4. Something better might come along:

To make the story as engaging and interesting as possible, constantly providing the reader with new scenes, settings, facts, interactions, actions, surprises and so on, you may need to replace “fluffy” scenes or paragraphs, and you might find what you’re inspired to write as a replacement to be even longer than what you had in the first place. To keep the pacing stable, you need to make sacrifices. Start with the low hanging fruit to make cuts, and leave room for future inspiration booms.

5. Agents and editors look for writers who know how to self-polish:

Sad though it is, literary agents have a hundred manuscripts in the slush pile, and a hundred queries in the good old email inbox. They are looking for any excuse to cut their stack down, and an unwieldy word count is a very quick litmus test for a writer who needs to get better at editing.

I don’t want to end on this note, because fear is not a good motivator. Don’t do it because you’re afraid every agent who sees “complete at 144,000 words” in your query is going to hit delete and read no further to get to your excellently crafted query hook and embedded samples of your writing and the fantastic twist you snuck in there. Do it because cutting your word count by 30% will leave you with the best novel possible every time. In my creative editing work, I strive to be honest about this in response to every chapter in every manuscript, simply because every writer loves his or her writing, loves every part of it, every word and sentence, but entertaining ourselves isn’t the goal here. Let’s make it as entertaining as possible for the audience.

That’s nice and all, but how do you cut your word count without hacking the story away to tiny itty bitty useless meaningless pieces? It’s easy:

5 Ways to Cut Your Word Count

1. Cut the summary:

Remember that low hanging fruit I mentioned? Some of that low hanging fruit takes the form of what you “tell” the reader, rather than “showing” the reader. Call it the balance between scene and summary. Scene is the action, the dialogue, even the description; everything that’s visual, everything that happens. It’s what readers visually see in their heads as if they’re watching a movie. Summary, the part that we tell, is weaved into the scene like filler. It comes between the actions your characters take, in between what happens, to explain what’s going on to the audience. Why is this crazy character acting that way? Remember that telling is as if you just told a funny joke and no one got the punch line, so you’re explaining the joke. Don’t do it. Or, do it when you’re drafting, but remove it in the later draft.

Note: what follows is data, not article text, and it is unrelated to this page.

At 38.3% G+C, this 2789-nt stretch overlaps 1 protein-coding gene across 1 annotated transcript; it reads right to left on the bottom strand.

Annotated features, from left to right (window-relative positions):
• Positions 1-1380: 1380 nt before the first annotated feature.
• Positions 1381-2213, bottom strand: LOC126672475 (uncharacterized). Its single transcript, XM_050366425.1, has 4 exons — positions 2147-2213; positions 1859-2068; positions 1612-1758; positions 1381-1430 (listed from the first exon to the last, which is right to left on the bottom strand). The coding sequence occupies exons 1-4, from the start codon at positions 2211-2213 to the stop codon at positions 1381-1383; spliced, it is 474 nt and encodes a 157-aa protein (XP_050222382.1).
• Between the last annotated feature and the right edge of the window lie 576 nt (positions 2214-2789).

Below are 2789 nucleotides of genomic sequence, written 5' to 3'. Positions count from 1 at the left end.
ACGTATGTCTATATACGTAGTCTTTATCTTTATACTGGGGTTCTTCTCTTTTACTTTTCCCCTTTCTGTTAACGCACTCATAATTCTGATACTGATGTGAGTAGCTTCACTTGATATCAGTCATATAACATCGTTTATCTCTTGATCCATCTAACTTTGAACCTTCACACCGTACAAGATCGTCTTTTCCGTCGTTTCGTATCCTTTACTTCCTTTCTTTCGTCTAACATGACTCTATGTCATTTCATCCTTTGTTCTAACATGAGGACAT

Removing summary can often give you a ten percent trim of the paragraph without even blinking, and only the weakest words bit the dust.

2. Condense descriptions:

Description is a part of scene, it’s visual and it can be very engaging; however, there’s only so much description that’s really necessary before the reader’s imagination takes over, and that’s a good thing for everyone! If you have a genius setting description and every word of it is the most lovely wording to ever grace the page, then by all means, keep it. But setting has a tendency to sound stale and unimaginative. For example, here’s a boring description of a restaurant: “La Oaxacana was a brightly lit restaurant with many windows letting in sunshine. Beyond the hostess station were four rows of ten four person tables with white table cloths. The only Mexican decorations were red and white falsa blankets hanging on the walls; the walls were white, and the pillars were a dark black wood like balsam or black walnut.” It’s not even that long, but it’s plenty unnecessary. And yes, I’ve read published fiction with description that reads like this. You might even find some in your own manuscript if you look hard enough. Ask what’s really necessary to paint the picture in readers’ minds, and keep only the bare minimum — or the crucially beautiful if you’ve got it.